The man who’d gone from unknown flunky to brutal nemesis in under a year. Whose murder of Jenna Kaye – always and forever one of their own, despite everything – had grievously wounded them all.
Because of Wo Fat there had been cold and restraints and electrical burns, the thought of which still kept Chin awake nights. There had been hallucinatory drugs which had messed with Steve so badly Danny had been almost literally incandescent with rage witnessing the fallout.
Oh, and waterboarding.
There had actually been that, too, according to the military medical people. Even knowing Wo Fat’s signature cruelty it had been hard to imagine, harder to accept. Which Steve himself apparently didn’t, of course, at least not openly or by name, even when it came back to bite him.
“These things happen,” was his response, mightily irritated at being asked. “Pretty crappy but nothing I wasn’t trained for.”
“Pretty crappy,” Danny had repeated, the two words shaded in fury.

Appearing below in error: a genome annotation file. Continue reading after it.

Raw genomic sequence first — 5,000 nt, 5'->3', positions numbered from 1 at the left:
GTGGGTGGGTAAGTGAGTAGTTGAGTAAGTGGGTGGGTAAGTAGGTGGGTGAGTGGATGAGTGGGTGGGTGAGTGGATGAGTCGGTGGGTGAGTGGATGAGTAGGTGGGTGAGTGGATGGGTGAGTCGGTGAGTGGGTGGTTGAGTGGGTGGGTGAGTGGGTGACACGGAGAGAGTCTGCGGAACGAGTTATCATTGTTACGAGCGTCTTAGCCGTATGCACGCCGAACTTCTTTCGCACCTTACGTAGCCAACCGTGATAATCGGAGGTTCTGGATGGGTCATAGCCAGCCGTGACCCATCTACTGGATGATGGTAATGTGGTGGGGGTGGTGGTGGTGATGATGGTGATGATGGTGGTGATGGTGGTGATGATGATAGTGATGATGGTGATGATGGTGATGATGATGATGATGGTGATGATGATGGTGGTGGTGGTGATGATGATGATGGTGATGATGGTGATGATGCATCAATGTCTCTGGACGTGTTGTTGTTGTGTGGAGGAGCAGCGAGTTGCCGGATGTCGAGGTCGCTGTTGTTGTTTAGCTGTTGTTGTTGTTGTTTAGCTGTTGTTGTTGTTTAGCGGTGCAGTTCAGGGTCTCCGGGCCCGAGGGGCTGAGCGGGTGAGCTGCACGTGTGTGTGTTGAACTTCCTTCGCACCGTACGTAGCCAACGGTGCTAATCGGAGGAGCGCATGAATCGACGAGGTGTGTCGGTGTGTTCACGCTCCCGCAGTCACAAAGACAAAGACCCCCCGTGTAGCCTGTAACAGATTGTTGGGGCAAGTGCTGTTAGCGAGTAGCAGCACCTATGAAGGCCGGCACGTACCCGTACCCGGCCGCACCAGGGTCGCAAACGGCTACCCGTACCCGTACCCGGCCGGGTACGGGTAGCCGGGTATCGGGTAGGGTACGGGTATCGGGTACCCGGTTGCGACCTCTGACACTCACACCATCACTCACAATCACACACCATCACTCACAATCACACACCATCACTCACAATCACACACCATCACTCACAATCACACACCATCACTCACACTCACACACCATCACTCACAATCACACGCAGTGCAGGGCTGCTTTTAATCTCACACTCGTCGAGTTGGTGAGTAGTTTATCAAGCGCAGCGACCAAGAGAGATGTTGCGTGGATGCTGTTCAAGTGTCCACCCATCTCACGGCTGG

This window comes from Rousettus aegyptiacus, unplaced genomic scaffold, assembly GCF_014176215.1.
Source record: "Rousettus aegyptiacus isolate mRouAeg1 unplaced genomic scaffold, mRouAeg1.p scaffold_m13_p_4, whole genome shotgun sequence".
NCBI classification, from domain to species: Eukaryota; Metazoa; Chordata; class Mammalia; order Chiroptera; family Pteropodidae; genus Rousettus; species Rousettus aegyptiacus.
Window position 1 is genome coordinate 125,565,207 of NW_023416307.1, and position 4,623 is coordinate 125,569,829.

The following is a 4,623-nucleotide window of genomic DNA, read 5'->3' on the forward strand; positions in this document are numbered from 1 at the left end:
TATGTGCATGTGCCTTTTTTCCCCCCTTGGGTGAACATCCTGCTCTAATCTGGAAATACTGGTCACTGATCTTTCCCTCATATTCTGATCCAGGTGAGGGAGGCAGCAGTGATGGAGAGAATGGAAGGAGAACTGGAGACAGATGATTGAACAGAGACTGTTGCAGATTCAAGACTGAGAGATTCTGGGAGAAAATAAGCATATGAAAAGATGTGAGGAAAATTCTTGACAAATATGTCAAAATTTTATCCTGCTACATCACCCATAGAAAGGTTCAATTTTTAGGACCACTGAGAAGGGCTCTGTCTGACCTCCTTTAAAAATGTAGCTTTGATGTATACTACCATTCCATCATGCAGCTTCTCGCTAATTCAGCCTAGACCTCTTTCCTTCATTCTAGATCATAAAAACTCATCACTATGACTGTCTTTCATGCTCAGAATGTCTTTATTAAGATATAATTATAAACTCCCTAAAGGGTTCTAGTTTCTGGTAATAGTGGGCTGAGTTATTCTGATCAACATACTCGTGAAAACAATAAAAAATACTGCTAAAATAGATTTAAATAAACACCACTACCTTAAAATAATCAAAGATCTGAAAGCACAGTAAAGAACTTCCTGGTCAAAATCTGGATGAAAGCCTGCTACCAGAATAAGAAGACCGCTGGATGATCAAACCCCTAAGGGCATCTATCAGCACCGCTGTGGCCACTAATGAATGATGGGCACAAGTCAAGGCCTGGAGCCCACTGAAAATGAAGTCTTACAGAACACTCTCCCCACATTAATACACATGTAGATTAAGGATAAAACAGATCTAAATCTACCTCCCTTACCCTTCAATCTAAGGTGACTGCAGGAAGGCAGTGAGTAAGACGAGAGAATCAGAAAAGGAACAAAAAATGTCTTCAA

True to form, Steve had recovered with his usual impressive bounce-back from the injuries and brew of narcotics. But then he'd succumbed, almost un-noticed, to pneumonia.
“Nuh uh uh. Walking pneumonia,” as he’d clarified. Which was actually true, and beyond belief in that irritating McGarrett way, because sure enough he had been walking and actually seemed a lot better off than those who then went down with the ‘flu. He was over it pretty quick, too.
His lungs, however, were temporarily ‘compromised’, to nobody’s surprise but Steve’s own. Too much filthy water, blood, and downright crap had been aspirated before he’d even gotten around to the final death match with Wo Fat.
“The Commander’s lungs will recover,” Max reassured them when they took the chance to ask, in Steve’s absence. “But of course he should stay clear of respiratory infection while his immune system catches up. Another bout before then could prove much more serious.”
“Well that’s terrific,” Danny had kvetched. “Now we have to stop him breathing as well?”